US Poets Laureate: A Literary And Cultural History

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US Poets Laureate: A Literary And Cultural History

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Title: US Poets Laureate: A Literary And Cultural History
Author: Holland, Toni M.
Abstract: In 1985 the US Congress changed the title of Consultant in Poetry to the Library of Congress, which was created in 1937, to Poet Laureate Consultant in Poetry. The significance in the change is a signal to enhance awareness of American poetry to the general reading public. This dissertation is an initial look at these poets who from a government-sponsored platform represent American letters. The high profile of the position allows for a means by which the role of the poet is performed as an ambassador of poetry. Who is selected to represent the nation, how each laureate's work is situated within contemporary poetry, and the ways in which each executes tenure of the appointment reflects how Congress has positioned the post as the "nation's lightning rod for the poetic impulse of Americans." There are three ways by which the dissertation critiques this appointment. Chapter one examines announcements of the appointments made by the Librarian of Congress and responses to them by journalists and poets. It shows an overall portrait of who has been chosen and why and addresses some of the ways in which the appointments have eclipsed particular demographics. Common themes that emerged in reviews of laureate's work grouped laureates within distinctive discussions of contemporary poetics. Chapter two addresses how Robert Penn Warren, Howard Nemerov, Richard Wilbur, Mona VanDuyn, and Donald Hall wrote metrical verse in decades that deemed non-metrical composition more fashionable. Their continuity of a more traditional formalism influences New Formalism and Expansionist poetics. The case of VanDuyn indicates that a gendering of metrical verse that took place in the 1960s and 70s has been particularly challenging to the woman writer who sought to critique culture from within the more traditionally received poetic forms. Chapter three addresses the ways in which the work of Charles Simic, Joseph Brodsky, Ted Kooser, Mark Strand, Stanley Kunitz, and Robert Hass informs relationships between self and place. The laureateship reflects aesthetics from a sense of regional to international place. Chapter four addresses the ways in which Rita Dove, Robert Pinsky, Billy Collins, Louise Glück, and Kay Ryan forge poetic identities and signatures. Chapter five investigates poetry programs laureates have founded either before or during tenure: Kunitz (Poets House, Fine Arts Work Center), Brodsky (free mass distribution of poetry books), Kooser (American Life in Poetry), Hass (River of Words/Watershed Project), Rita Dove (the town hall meeting), Robert Pinsky (Favorite Poem Project), and Billy Collins (Poetry 180). The Poet Laureate Consultant in Poetry has culled preeminent women and men of American letters. This project requires sustained attention as there are newly appointed laureates every year or two. Continued critique of the appointments will document the ways in which the Library of Congress identifies the "poetic impulse" of Americans as well as the ways in which poetry programming reaches diverse communities.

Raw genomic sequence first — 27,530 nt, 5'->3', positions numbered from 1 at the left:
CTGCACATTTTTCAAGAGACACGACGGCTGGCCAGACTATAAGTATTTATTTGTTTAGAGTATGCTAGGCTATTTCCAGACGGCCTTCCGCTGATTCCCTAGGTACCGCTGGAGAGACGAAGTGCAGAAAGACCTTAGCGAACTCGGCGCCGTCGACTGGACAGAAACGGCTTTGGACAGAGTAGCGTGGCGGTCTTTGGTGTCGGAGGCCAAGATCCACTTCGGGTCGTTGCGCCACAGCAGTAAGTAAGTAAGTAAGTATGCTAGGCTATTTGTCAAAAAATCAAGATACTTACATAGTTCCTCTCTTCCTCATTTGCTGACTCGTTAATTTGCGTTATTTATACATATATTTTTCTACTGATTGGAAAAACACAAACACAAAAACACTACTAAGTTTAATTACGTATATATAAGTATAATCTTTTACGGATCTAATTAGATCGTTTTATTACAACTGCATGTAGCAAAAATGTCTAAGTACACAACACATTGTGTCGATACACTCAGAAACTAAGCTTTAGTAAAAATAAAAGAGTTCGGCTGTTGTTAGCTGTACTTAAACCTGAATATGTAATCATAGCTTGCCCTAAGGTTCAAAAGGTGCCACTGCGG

Date: 2012-04-11

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